Hello again, under TUPE, it is only the employees and their contracts of employment that transfer over to you and which you have to honour. There may be ancillary issues related to the transfer such as client contracts, but id these are not part of the employee’s contracts of employment then you do not have to honour them. Other contracts would not transfer to you at the same time and your legal responsibility only stretches as far as honouring the contract of employment of the transferring employees.
In terms of providing you with information, the outgoing employer must obtain employee liability information about the employees and send it to you. However, outgoing service providers may be reluctant to give this information, especially where they have concerns about losing the service contract or are concerned about confidentiality. Regulation 11 of TUPE obliges the transferor to give the employee liability information to the transferee bidder, that is, the potential new employer and only 28 days before the transfer.
If they do not provide the relevant employee information, the new employer can bring a claim in the employment tribunal within three months of the date of the transfer (regulation 12(1)-(2), TUPE).
The tribunal can order that they pay you such amount as the tribunal considers just and equitable, having regard to your loss and any contractually agreed terms between the parties, subject to a minimum of £500 for each employee in respect of whom the information was not provided or was defective (unless the tribunal considers that it would be unjust or inequitable to award this minimum payment).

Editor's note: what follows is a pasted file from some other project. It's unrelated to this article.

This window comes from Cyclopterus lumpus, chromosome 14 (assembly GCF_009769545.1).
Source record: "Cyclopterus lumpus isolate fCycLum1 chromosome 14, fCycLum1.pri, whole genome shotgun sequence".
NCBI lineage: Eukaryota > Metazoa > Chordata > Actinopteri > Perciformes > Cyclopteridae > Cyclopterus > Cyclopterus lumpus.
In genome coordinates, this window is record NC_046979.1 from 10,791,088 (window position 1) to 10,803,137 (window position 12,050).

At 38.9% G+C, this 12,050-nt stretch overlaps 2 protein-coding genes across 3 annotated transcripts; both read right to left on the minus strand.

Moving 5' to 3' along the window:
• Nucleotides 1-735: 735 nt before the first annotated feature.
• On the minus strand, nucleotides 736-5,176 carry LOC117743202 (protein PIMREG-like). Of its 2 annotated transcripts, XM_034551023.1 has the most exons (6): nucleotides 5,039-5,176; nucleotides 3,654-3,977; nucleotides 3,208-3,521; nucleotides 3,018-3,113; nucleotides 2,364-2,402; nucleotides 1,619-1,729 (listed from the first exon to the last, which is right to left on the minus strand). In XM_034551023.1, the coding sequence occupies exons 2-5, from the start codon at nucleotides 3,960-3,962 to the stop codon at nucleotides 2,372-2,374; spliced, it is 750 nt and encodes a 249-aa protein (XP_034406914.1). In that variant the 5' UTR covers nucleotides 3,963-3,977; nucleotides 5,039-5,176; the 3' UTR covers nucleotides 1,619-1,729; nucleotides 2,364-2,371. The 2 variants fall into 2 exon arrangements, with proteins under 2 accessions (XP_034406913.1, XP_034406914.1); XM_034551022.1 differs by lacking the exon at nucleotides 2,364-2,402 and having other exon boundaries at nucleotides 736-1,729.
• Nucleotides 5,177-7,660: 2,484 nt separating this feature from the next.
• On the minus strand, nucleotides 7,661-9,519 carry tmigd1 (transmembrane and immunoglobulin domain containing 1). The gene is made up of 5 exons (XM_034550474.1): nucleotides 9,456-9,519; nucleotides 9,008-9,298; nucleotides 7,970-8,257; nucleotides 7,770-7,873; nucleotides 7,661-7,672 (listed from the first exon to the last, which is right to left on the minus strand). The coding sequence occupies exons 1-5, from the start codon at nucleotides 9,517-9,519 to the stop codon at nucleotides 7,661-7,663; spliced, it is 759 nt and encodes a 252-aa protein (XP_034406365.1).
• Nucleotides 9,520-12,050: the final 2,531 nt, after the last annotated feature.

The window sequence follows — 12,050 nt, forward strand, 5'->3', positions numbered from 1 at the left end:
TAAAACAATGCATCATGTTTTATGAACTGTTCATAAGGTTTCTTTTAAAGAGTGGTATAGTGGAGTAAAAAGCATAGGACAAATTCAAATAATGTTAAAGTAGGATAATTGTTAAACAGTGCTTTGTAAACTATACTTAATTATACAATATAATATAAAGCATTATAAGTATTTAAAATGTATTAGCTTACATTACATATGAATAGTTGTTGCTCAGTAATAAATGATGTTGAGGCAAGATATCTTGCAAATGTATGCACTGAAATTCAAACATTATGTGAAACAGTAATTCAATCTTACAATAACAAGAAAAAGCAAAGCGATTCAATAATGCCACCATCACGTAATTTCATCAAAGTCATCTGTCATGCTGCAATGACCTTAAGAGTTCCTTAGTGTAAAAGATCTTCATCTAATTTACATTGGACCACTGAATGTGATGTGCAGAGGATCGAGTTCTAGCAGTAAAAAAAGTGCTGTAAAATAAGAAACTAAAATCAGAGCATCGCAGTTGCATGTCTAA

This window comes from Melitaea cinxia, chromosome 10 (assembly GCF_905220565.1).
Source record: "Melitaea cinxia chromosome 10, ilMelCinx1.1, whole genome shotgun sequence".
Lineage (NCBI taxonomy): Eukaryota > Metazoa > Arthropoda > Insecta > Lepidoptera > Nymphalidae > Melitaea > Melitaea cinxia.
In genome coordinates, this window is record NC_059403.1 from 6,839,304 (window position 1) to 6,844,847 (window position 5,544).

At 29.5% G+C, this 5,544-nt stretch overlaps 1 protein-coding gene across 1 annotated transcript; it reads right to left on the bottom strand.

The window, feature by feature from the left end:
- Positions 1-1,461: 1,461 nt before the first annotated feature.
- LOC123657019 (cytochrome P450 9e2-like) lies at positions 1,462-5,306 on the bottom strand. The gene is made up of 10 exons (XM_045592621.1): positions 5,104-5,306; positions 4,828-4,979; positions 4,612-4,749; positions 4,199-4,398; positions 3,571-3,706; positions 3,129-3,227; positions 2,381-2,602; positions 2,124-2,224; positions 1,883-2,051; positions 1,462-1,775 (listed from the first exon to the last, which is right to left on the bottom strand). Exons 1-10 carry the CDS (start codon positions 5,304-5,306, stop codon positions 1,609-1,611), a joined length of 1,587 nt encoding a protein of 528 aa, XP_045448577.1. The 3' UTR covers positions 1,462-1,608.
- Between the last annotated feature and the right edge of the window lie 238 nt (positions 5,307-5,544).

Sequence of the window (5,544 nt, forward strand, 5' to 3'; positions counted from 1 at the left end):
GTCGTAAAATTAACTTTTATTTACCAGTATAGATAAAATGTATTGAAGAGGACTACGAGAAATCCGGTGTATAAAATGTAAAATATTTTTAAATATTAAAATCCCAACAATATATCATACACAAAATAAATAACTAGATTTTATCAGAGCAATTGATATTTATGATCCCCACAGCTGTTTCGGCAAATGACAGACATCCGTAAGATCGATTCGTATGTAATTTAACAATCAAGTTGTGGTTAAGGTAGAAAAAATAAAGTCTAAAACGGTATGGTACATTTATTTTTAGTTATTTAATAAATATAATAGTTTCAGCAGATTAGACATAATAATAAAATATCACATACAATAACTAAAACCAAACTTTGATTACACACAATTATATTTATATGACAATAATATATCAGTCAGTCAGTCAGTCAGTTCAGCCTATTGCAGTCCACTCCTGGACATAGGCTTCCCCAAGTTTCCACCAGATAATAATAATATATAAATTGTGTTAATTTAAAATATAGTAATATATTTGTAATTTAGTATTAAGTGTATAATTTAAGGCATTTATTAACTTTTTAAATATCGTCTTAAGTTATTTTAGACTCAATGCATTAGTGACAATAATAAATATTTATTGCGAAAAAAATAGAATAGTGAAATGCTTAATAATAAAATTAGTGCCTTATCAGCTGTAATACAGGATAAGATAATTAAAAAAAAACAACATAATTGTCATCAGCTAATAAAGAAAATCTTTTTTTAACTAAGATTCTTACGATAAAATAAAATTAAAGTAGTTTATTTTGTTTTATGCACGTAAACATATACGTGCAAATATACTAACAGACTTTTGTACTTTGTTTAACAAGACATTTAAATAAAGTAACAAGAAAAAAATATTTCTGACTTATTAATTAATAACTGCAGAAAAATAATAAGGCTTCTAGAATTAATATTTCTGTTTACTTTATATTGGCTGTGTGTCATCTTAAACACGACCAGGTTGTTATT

However, if the criteria for a TUPE transfer were met, then you cannot ask for the employees to be taken back as TUPE is an automatic principle, not a choice.
This is your basic legal position. I have more detailed advice for you in terms of the which I wish to discuss so please take a second to leave a positive rating for the service so far (by selecting 3, 4 or 5 stars) and I can continue with that and answer any further questions you may have. Don’t worry, there is no extra cost and leaving a rating will not close the question and we can continue this discussion. Thank you
Sorry that was the incorrect ending inserted there (as you can see I made no reference to what detailed advice it was) but more than happy to answer any further questions if you have any?
It is not legally required for employees to accrue their holiday entitlement in a holiday year before they are entitled to take it and be paid for it. This only happens in the first year of their employment. At any time after that the employees can take holidays even if they have mot yet accrued the days ff. If they were to leave before they have managed to accrue enough to cover all the holidays they had taken that year, then you are legally allowed to deduct any outstanding amounts from their final pay.
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